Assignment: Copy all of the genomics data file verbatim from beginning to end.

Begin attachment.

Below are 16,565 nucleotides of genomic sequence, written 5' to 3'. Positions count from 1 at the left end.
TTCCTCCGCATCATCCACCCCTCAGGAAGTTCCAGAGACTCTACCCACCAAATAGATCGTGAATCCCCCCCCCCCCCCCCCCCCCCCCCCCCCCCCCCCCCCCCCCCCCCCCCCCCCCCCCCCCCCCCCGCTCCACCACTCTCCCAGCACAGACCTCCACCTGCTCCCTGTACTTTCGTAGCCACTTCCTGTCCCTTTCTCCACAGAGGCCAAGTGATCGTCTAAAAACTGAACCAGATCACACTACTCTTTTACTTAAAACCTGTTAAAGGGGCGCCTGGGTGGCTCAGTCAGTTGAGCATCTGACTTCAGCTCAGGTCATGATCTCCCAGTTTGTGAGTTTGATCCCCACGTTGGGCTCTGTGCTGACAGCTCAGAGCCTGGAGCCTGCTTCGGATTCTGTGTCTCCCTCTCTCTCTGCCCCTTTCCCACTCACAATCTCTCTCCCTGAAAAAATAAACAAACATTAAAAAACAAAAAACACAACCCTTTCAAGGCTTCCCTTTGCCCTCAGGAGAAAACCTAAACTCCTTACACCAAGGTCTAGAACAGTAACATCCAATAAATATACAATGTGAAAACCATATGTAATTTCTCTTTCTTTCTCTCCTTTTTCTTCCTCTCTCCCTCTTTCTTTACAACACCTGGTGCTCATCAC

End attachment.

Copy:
Below are 16,565 nucleotides of genomic sequence, written 5' to 3'. Positions count from 1 at the left end.
TTCCTCCGCATCATCCACCCCTCAGGAAGTTCCAGAGACTCTACCCACCAAATAGATCGTGAATCCCCCCCCCCCCCCCCCCCCCCCCCCCCCCCCCCCCCCCCCCCCCCCCCCCCCCCCCCCCCCCCCGCTCCACCACTCTCCCAGCACAGACCTCCACCTGCTCCCTGTACTTTCGTAGCCACTTCCTGTCCCTTTCTCCACAGAGGCCAAGTGATCGTCTAAAAACTGAACCAGATCACACTACTCTTTTACTTAAAACCTGTTAAAGGGGCGCCTGGGTGGCTCAGTCAGTTGAGCATCTGACTTCAGCTCAGGTCATGATCTCCCAGTTTGTGAGTTTGATCCCCACGTTGGGCTCTGTGCTGACAGCTCAGAGCCTGGAGCCTGCTTCGGATTCTGTGTCTCCCTCTCTCTCTGCCCCTTTCCCACTCACAATCTCTCTCCCTGAAAAAATAAACAAACATTAAAAAACAAAAAACACAACCCTTTCAAGGCTTCCCTTTGCCCTCAGGAGAAAACCTAAACTCCTTACACCAAGGTCTAGAACAGTAACATCCAATAAATATACAATGTGAAAACCATATGTAATTTCTCTTTCTTTCTCTCCTTTTTCTTCCTCTCTCCCTCTTTCTTTACAACACCTGGTGCTCATCAC